What do I see in my crystal ball for the future of publishing? Will the Big 5 become the Big 4 and how would that trickle down throughout the industry?
My crystal ball is hella cloudy on the topic of traditional publishing, mostly because I haven't been paying attention to the latest brouhaha and scuttlebutt. However, because I didn't want to half-ass a post, I did double-check to make sure we're still at 5 major publishing houses. Yep. The merger for Simon's Random Penguin was blocked by the US DOJ on antitrust grounds but, as of December, the parent company of Random Penguin, Bertelsmann, was fighting the decision in court.
Why did the DOJ block it? Because it would give SRP "outsized influence over who and what is published, and how much authors are paid for their work."
Bertelsmann argues that the merger better positions the company to fight against Amazon's overbearing influence on the market, which would improve distribution and author earnings as a result.
Authors' groups are stridently opposed to the merger because they've seen what's happened as the Big 8 became the Big 5 and the demise/acquisitions of midsized publishers by the 500lb gorillas.
What is likely to happen if Bertelsmann wins? What always happens with mergers: departments will be consolidated, budgets slashed, staff laid off, and new/renewing contracts adjusted for terms that best suit the company. Never, in the history of capitalism, has a merger resulted in higher pay for non-executive staff and contracted talents. Any gains for contracted talents (authors, cover artists, editors, etc.) have come as a result of labor/talent guilds taking on multinational corporations (MNC). The bigger the MNC, the harder they are to defeat in negotiations. Just look at Bertelsmann's reason for wanting to acquire Simon & Schuster: to be in a better position to take on Amazon. Bertelsmann earned €18.7billion last year. They're not a small company by any stretch.
No MNC is looking out for their authors. They're looking out for the Intellectual Property they've purchased and how they can maximize profits off of it. Just look at the despicable legal loopholes of Disney refusing to pay authors according to the terms to which they--and the businesses they acquired--agreed. If it weren't for the SFWA, these authors would have no hope of getting what they are due.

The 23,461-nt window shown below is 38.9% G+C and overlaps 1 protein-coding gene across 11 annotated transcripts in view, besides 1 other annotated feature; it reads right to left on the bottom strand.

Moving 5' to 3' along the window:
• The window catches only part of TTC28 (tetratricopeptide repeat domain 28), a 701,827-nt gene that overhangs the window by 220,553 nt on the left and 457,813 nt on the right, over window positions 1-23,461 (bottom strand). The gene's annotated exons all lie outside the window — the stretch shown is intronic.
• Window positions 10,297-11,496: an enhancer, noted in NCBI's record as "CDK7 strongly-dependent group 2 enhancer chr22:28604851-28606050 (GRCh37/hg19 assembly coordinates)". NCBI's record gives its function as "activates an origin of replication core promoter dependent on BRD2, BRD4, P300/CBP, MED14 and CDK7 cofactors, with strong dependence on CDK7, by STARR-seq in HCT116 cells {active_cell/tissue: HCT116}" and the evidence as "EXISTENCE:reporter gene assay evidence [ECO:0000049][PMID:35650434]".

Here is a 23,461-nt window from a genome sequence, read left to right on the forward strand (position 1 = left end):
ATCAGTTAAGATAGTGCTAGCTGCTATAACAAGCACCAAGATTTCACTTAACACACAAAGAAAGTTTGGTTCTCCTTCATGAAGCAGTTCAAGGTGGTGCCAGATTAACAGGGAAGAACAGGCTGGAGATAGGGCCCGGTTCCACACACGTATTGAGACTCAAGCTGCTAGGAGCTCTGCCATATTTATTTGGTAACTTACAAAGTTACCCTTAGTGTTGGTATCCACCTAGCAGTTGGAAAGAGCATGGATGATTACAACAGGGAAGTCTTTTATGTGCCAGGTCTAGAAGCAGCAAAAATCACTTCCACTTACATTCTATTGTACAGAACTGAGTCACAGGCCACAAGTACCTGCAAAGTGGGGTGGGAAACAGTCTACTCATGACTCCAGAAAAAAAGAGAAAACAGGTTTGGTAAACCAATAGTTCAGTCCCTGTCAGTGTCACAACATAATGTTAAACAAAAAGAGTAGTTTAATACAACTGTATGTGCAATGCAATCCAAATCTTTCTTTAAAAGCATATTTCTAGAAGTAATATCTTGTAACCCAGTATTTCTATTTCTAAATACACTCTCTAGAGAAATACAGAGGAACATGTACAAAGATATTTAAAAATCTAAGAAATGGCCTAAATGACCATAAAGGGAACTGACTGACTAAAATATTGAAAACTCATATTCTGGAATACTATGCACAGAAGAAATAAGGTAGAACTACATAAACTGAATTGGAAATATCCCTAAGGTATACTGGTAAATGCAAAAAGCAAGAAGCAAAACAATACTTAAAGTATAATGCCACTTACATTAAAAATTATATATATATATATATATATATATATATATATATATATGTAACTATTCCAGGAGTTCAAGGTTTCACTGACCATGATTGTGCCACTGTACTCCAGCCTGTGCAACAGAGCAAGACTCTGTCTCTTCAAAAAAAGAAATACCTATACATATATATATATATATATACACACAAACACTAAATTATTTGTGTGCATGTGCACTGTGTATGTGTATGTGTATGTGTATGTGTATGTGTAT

Advances to trad authors have been plummeting for years. Not coincidentally, the timing coincides with the era of rapid acquisitions and mergers in the publishing industry, which also coincided with the mainstreaming of digital books (which rocked the industry to its core). Merger or no merger, this practice will continue.
Anyone thinking the Indie market will be unaffected by the MNC battle is holding to a very short-sighted view. We might see a near-term benefit of being able to raise our book prices while still being cheaper than trad books. At the same time, we will continue to see MNCs invade small-business marketing spaces and drive up our costs of advertising. They're already crowding us out of the few Indie-friendly spaces because those who provide the services are also businesses that need to make a profit, and what profit-generating business is going to leave money on the table? On the other hand, MNCs are utterly inept at adaptability, so any tech-driven advances are still ours to leverage.
How does all this impact readers? Readers will pay more for fewer options with no improvement in quality or diversity.
In short, if the Big 5 shrinks to the Big 4, nothing improves from the author's, reader's, or employee's perspective--unless the courts force industry changes as conditions of the merger. Then things could get interesting. It's super-duper unlikely, but I'm all about fantasies.
If the merger is blocked, nothing changes. Those things that are already inequitable and problematic will continue. Those who are fighting the good fight will continue to do so.
At the end of the day, Simon's Random Penguin is about prepping for a battle between two Goliaths. The MNCs give zero fucks about authors and readers. As for the DOJ, there isn't much they can do to help the little guys, not with this particular antitrust case.